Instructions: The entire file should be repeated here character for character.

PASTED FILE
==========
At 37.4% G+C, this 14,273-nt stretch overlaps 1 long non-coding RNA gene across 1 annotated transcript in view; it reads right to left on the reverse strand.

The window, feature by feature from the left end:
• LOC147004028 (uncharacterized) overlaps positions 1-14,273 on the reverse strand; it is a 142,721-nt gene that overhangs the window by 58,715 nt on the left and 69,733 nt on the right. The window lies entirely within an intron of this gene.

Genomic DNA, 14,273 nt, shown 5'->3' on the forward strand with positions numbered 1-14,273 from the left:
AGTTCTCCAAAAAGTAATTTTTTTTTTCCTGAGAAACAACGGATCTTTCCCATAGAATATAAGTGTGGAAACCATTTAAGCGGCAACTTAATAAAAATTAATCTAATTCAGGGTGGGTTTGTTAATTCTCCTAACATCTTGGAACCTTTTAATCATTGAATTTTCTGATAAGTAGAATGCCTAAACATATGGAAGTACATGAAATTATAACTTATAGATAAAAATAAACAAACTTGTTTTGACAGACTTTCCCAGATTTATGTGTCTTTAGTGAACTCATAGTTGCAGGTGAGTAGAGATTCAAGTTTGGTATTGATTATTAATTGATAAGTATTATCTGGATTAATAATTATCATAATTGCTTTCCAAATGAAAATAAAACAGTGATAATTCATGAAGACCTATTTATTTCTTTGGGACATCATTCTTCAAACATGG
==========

At 37.4% G+C, this 14,273-nt stretch overlaps 1 long non-coding RNA gene across 1 annotated transcript in view; it reads right to left on the reverse strand.

The window, feature by feature from the left end:
• LOC147004028 (uncharacterized) overlaps positions 1-14,273 on the reverse strand; it is a 142,721-nt gene that overhangs the window by 58,715 nt on the left and 69,733 nt on the right. The window lies entirely within an intron of this gene.

Genomic DNA, 14,273 nt, shown 5'->3' on the forward strand with positions numbered 1-14,273 from the left:
AGTTCTCCAAAAAGTAATTTTTTTTTTCCTGAGAAACAACGGATCTTTCCCATAGAATATAAGTGTGGAAACCATTTAAGCGGCAACTTAATAAAAATTAATCTAATTCAGGGTGGGTTTGTTAATTCTCCTAACATCTTGGAACCTTTTAATCATTGAATTTTCTGATAAGTAGAATGCCTAAACATATGGAAGTACATGAAATTATAACTTATAGATAAAAATAAACAAACTTGTTTTGACAGACTTTCCCAGATTTATGTGTCTTTAGTGAACTCATAGTTGCAGGTGAGTAGAGATTCAAGTTTGGTATTGATTATTAATTGATAAGTATTATCTGGATTAATAATTATCATAATTGCTTTCCAAATGAAAATAAAACAGTGATAATTCATGAAGACCTATTTATTTCTTTGGGACATCATTCTTCAAACATGG